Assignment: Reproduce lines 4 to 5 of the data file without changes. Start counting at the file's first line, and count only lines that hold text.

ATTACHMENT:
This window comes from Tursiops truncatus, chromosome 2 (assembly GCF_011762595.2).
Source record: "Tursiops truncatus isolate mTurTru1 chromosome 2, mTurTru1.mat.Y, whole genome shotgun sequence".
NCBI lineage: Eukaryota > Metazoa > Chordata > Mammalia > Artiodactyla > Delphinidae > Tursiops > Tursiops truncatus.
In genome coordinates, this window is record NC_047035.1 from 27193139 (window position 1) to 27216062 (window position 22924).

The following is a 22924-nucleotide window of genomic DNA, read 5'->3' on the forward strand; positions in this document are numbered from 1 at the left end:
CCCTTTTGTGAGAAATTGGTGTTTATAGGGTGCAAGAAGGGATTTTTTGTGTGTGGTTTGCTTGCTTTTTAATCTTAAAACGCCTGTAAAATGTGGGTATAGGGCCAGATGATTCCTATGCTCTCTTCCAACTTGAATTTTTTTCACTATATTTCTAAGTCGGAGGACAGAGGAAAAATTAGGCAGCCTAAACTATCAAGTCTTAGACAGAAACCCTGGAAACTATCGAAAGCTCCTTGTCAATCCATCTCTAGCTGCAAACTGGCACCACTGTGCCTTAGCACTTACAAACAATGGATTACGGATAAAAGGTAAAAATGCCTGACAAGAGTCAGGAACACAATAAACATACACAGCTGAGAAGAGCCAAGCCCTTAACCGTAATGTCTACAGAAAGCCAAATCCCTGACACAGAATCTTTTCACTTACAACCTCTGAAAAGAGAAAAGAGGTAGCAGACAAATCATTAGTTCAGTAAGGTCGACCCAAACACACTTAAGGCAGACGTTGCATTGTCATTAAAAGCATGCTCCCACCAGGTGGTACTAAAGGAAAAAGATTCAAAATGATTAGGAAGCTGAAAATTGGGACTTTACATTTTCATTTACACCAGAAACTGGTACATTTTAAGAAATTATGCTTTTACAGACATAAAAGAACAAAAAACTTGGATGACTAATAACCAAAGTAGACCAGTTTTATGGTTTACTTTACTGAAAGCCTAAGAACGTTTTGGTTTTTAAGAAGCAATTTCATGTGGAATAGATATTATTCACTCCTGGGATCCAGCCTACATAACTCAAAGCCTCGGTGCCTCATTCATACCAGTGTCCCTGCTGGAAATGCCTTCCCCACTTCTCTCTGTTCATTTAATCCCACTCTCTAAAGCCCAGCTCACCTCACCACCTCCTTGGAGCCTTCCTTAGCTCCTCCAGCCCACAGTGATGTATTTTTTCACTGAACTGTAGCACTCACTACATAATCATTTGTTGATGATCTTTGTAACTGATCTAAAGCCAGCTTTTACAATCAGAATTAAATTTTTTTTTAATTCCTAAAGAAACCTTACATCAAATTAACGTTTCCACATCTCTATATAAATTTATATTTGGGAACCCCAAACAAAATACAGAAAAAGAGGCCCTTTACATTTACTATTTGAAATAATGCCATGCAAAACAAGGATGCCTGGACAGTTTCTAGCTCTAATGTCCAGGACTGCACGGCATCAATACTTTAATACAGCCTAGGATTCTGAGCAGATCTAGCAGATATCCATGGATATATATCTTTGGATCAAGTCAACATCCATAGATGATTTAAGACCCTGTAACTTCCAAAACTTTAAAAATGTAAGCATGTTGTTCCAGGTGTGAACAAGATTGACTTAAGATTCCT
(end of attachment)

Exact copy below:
In genome coordinates, this window is record NC_047035.1 from 27193139 (window position 1) to 27216062 (window position 22924).

The following is a 22924-nucleotide window of genomic DNA, read 5'->3' on the forward strand; positions in this document are numbered from 1 at the left end: